The most important factor is hygiene. Keep your kitchen clean and wash your hands. Cross-contamination is the biggest source of foodborne illness. I assume that everybody is aware of this, so I’m going to concentrate on what cooking practices will allow you to cook and serve tasty food with a reasonable level of risk.

Intact muscle meat: cook the outside

Intact muscle meat from commercially farmed beef, pork, lamb, venison, duck, ostrich, or emu can be assumed to be sterile on the inside, so any contamination will be on the outside. Simply searing the meat is therefore sufficient. (In theory, it would be enough to bring the outside only to 77C/170F for one second, but searing will go far beyond that.) Intact means that the meat has not be handled in such a way (such as tenderizing by inserting small blades or needles, or injecting marinades, or grinding) that a contamination from the outside could get inside the meat.

If you serve the meat raw (e.g. carpaccio) the risk is higher, but can be reduced by careful washing. Searing the outside may still be a good idea.


All other types of meat: pasteurize

This applies to:

  • poultry and eggs
  • wild game meat
  • meat that has been handled in such a way that a contamination from the outside could have gotten inside, such as grinding, mechanical tenderizing, or injecting

In all of these cases, make it safe to eat by pasteurizing according to the table below.


The problem with fish is that pasteurizing it will overcook it. As most fish is intact muscle meat, the problem is not with a bacterial contamination on the outside. The problem is with parasites. Saltwater fish that live close to the shore may harbor such parasites, which can be killed by pasteurizing (thus overcooking the fish) or by freezing. If the fish has not been frozen, it is up to you whether you want to run the risk. Freshwater fish, farmed salmon, or fish that live far from the coast like tuna and swordfish are fine to eat raw or cooked to any time and temperature you like.


Lobster, crab, and shrimp: if you started with a live crustacean, then you can eat it raw. Otherwise, blanch the outside or pasteurize. Traditional steaming or boiling will definitely do the trick.



There is some risk with eating oysters or clams raw, as they filter lots of seawater and thus can be contaminated. Pasteurize to eliminate this risk. Traditional steaming will definitely do the trick.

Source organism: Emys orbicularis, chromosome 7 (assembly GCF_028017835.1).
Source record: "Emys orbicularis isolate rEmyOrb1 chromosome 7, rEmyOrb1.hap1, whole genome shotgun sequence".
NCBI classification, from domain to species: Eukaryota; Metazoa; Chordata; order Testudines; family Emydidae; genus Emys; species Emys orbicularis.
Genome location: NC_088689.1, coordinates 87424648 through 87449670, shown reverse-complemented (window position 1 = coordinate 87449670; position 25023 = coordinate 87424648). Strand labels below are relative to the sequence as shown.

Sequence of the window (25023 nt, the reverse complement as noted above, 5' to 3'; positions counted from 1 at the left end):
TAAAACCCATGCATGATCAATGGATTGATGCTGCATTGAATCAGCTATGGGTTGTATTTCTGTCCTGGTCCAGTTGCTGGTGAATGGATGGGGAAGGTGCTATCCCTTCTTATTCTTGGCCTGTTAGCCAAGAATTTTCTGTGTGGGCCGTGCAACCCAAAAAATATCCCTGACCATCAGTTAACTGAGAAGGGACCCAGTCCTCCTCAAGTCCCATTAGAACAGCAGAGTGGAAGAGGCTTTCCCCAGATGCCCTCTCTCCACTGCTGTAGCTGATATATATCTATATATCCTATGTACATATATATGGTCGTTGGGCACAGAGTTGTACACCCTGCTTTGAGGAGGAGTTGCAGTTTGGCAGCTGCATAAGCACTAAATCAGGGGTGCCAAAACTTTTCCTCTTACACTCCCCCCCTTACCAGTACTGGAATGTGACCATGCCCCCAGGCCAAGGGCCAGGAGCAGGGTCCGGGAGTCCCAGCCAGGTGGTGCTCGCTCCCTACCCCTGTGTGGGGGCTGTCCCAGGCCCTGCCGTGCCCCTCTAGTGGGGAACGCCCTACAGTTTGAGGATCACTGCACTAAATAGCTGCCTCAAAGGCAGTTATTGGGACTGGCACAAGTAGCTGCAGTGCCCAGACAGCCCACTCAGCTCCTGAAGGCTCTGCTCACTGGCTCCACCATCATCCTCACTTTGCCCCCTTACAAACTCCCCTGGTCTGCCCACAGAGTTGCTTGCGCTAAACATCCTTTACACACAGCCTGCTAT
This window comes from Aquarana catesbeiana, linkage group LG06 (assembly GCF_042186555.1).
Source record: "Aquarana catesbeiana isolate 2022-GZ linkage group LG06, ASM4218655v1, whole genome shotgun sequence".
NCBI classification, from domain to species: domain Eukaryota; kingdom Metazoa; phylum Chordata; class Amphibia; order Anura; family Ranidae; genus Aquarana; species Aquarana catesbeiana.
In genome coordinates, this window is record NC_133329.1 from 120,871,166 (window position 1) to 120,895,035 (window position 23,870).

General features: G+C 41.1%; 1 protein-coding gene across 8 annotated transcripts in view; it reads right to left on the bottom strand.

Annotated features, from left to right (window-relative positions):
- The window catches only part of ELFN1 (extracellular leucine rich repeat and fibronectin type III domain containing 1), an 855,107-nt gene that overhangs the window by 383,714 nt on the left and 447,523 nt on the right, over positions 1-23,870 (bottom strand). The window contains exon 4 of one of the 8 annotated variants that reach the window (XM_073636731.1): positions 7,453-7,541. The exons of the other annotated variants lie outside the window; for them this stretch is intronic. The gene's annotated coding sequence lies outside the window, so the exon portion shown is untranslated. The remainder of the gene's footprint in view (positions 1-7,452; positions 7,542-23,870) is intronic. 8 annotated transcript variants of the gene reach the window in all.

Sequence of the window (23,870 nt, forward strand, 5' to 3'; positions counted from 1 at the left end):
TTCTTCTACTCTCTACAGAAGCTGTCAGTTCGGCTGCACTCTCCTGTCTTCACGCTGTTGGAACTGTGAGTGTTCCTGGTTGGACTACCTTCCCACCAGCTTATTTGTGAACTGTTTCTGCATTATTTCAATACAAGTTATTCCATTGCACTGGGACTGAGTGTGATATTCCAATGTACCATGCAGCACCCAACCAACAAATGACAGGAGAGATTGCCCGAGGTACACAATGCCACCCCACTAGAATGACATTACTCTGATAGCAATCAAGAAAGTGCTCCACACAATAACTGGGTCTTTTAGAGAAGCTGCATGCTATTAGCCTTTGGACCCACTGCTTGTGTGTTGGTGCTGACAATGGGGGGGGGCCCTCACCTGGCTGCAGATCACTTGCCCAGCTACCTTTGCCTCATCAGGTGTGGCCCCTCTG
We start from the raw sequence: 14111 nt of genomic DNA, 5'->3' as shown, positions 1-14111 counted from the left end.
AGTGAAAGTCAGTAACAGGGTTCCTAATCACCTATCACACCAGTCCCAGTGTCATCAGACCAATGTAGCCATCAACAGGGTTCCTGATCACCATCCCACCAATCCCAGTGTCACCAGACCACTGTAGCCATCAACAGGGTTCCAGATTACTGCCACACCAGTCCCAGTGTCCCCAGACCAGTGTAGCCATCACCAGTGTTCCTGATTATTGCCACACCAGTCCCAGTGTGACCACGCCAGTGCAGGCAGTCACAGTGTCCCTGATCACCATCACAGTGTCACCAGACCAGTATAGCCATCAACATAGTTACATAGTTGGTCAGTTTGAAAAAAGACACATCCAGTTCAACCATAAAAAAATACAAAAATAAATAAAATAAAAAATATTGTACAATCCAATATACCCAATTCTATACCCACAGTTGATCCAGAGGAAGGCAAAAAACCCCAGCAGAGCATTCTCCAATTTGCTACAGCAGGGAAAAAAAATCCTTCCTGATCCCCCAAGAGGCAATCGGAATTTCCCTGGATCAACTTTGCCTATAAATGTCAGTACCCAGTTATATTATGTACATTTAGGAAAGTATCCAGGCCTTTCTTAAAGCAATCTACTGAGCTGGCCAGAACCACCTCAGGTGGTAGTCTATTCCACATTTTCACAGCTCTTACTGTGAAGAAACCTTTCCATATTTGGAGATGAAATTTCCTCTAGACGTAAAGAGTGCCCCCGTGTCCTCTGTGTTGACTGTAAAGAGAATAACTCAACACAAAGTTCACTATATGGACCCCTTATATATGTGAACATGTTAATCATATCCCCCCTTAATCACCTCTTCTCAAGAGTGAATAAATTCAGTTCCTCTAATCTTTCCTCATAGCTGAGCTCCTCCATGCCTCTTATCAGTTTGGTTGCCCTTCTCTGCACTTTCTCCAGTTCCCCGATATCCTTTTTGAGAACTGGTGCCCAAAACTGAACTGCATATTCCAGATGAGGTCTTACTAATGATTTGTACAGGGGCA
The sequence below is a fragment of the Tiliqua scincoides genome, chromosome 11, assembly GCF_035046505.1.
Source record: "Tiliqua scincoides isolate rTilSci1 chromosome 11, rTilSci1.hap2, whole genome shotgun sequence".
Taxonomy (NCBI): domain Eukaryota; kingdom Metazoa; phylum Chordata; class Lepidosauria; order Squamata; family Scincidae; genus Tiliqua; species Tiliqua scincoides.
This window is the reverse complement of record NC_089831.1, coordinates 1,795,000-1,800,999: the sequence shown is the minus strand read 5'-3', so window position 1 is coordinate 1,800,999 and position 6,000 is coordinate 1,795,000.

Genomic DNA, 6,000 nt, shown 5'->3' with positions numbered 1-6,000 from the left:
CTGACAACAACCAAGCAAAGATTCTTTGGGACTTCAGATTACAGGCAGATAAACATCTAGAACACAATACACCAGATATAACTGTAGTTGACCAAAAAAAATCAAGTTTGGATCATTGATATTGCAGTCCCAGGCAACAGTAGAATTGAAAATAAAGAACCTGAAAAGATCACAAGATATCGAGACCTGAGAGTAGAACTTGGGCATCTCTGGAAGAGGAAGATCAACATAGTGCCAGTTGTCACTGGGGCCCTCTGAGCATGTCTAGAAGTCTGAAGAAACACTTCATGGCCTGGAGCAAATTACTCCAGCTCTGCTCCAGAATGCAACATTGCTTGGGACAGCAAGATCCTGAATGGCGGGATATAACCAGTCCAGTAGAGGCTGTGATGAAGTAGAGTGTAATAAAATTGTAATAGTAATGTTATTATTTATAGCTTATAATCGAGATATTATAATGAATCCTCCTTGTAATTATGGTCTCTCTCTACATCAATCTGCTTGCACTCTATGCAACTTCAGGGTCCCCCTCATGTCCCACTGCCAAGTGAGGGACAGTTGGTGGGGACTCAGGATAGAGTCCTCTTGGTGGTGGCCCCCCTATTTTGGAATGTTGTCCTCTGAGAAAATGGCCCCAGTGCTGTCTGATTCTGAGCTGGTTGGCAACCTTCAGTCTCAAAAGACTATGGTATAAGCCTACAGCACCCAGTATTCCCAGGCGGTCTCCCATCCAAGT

Fruit and vegetables

Just as with meat, the contamination is usually on the outside. If you are not going to cook the vegetable, then wash or peel carefully and watch out for cross-contamination. If you are going to cook, then washing is not as important as the heat will kill any pathogens.

Further reading

This post has been based upon Volume 1, chapters 2 and 3 of Modernist Cuisine by Nathan Myhrvold et al.


11 thoughts on “Understanding Food Safety

  1. A wonderful and wonderfully helpful post, Stefan! In a long lifetime of travelling, much of it in Asia, I have been ill twice: once in Belgium with ‘green baby eels’ in one of the best restaurants in Europe and once, being stupid, eating ceviche sitting for hours on a lunch buffet on a hot day in Papeete. Yes, I do watch water, raw salad ingredients and raw fruit . . . yes, tho’ I adore street food, I’ll have a look how many locals buy! But SO enjoy!! Beef blue>rare wherever, lamb med rare, pork a tad pink, chicken well done! One matter people do not think about: how do all the people in ‘dirty’ countries not get ill and die in droves: one’s body DOES build up immunity to many of the bugs: actually a few glasses of wine are known to ‘sterilize’ one’s innards post an ‘iffy’ meal . . . the next time around your GIT will say: ‘oh buddy, I can manage that’ 🙂 !!

    Liked by 2 people

  2. Well written and informative post, Stefan. I wish all bloggers would read it. You wold not believe some of the things I’ve read. One even stated that it was OK to serve “pink chicken”. That’s one dinner party I’ll be sure to avoid.

    Liked by 1 person